The Value of Recreation
Recreation is an activity of leisure, leisure being discretionary time. The “need to do something for recreation” is an essential element of human biology and psychology. Recreational activities are often done for enjoyment, amusement, or pleasure and are considered to be “fun“.1
When did you last have fun? When did you last leave the dishes and the laundry and the dusting and the groceries and mowing the lawns and just go and have fun? It’s too easy today to delay having fun and opt instead to get the housework done, get the place tidy and do the jobs. It’s too easy to say “I’ll go to the beach after I’ve done all my housework” or “I’ll go for a fish when we go away for our summer holiday.” Trust me, I’m guilty of it myself! Yet if you read the definition above, even Wikipedia states that recreation is an essential element of human biology and psychology.
How different do you feel internally after having a recreation day instead of a house work day? How differently do the kids behave after having some rec time instead of homework time? Did you know there’s a reason for that? Doing activities that we perceive as fun create an amazing hormonal cascade that results in endorphins washing around our brain and body to make us feel happy, relaxed, calm, to relax our muscles, slow and deepen our breathing, slow our heart rates, lower our blood pressure and lead to more restful sleep. How amazing is that?! Reading through those reactions, that’s almost the complete opposite to what I feel when I see a dirty laundry hamper overflowing and a mountain of dishes in the sink. Of course we have to do those things, but the dishes won’t walk away if we go for a walk. The laundry won’t double if we go outside and jump on the tramp with the kids.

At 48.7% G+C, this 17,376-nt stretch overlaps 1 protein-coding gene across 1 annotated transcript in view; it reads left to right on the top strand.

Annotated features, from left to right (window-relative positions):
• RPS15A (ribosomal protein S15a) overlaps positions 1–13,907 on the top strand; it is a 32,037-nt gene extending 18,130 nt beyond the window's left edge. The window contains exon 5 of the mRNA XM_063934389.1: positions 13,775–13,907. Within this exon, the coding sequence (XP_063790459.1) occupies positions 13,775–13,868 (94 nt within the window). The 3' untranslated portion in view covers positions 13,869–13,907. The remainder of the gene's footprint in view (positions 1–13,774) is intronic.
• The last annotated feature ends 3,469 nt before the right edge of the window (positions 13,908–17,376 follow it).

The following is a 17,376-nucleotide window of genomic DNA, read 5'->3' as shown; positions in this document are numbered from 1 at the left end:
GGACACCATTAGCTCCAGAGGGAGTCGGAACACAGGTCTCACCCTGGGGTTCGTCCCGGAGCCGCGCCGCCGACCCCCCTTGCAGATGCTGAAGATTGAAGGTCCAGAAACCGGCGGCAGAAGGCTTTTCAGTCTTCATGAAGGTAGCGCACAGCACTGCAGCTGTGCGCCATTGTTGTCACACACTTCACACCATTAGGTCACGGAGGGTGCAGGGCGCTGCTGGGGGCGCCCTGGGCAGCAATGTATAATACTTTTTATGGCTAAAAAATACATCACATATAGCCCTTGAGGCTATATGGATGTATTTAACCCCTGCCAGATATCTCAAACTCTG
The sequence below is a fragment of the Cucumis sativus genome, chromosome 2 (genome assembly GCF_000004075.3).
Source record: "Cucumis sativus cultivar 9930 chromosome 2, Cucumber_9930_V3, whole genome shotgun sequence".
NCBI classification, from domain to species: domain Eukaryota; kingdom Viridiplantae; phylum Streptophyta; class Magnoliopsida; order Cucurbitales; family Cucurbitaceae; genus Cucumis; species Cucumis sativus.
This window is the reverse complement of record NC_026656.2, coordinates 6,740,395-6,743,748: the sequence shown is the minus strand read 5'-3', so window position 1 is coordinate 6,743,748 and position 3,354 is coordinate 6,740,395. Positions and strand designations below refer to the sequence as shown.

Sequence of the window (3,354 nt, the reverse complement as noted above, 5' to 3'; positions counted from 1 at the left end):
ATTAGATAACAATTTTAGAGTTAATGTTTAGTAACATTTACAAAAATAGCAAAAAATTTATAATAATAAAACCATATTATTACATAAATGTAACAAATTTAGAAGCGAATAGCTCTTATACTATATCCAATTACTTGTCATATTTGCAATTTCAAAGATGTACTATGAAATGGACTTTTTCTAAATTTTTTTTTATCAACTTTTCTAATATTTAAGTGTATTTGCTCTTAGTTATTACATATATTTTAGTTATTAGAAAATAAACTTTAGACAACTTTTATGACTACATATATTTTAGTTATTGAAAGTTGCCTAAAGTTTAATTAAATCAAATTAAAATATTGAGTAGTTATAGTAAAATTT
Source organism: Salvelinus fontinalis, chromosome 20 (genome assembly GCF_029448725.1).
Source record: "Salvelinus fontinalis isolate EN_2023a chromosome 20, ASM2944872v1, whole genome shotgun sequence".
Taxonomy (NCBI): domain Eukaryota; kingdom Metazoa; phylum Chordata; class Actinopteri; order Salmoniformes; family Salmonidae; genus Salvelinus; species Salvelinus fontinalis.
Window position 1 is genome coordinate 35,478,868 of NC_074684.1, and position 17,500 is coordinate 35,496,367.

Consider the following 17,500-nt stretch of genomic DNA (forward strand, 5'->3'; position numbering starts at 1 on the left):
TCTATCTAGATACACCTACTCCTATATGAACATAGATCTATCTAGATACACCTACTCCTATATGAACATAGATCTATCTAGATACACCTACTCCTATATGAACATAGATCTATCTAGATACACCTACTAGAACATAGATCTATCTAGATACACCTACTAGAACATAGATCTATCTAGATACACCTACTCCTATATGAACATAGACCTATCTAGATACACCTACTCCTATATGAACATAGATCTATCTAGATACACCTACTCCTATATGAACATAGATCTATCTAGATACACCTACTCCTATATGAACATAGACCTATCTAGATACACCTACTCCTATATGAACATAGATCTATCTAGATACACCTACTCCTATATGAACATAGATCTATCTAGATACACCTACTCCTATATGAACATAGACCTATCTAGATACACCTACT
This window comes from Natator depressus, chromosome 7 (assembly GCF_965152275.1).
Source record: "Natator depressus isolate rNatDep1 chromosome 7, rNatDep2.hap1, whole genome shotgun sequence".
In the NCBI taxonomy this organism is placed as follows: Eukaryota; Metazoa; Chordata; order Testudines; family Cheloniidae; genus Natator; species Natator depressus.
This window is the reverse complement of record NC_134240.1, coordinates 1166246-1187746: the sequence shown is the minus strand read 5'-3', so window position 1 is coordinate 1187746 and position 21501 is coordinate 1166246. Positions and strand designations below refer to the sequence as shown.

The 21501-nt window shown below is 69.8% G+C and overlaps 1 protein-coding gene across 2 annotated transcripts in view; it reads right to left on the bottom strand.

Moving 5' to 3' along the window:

Interestingly with children there is a growing body of research that says the most effective way for them to learn is through play. You may have read an article in the NZ Herald2() lately that mentioned proposed changes to homework to allow children more time to learn in the most effective way – by playing. When children play they are actually developing more neuronal connections than when they are in the classroom3. These increased neuronal connections strengthen their creativity, reasoning, emotional regulation and ability to problem solve. A developing human brain can literally focus better when it has ample time to play, discover and explore and less time to sit and do worksheets and academic projects.
So not only is recreation fun, it’s also vital to developing brains and lowering our stress levels. So next time the sun is out and the kids want you to hop out of the kitchen and go jump on the tramp or kick a ball, seriously consider having a few minutes of fun! Or if you follow Toms lead, get out there and catch a fish! The laundry can wait 🙂
NB: For those that are wondering, that IS Mila, but more importantly: the Snapper measured 77cm and weighed just over 14 pounds, was caught by Tom and was delicious!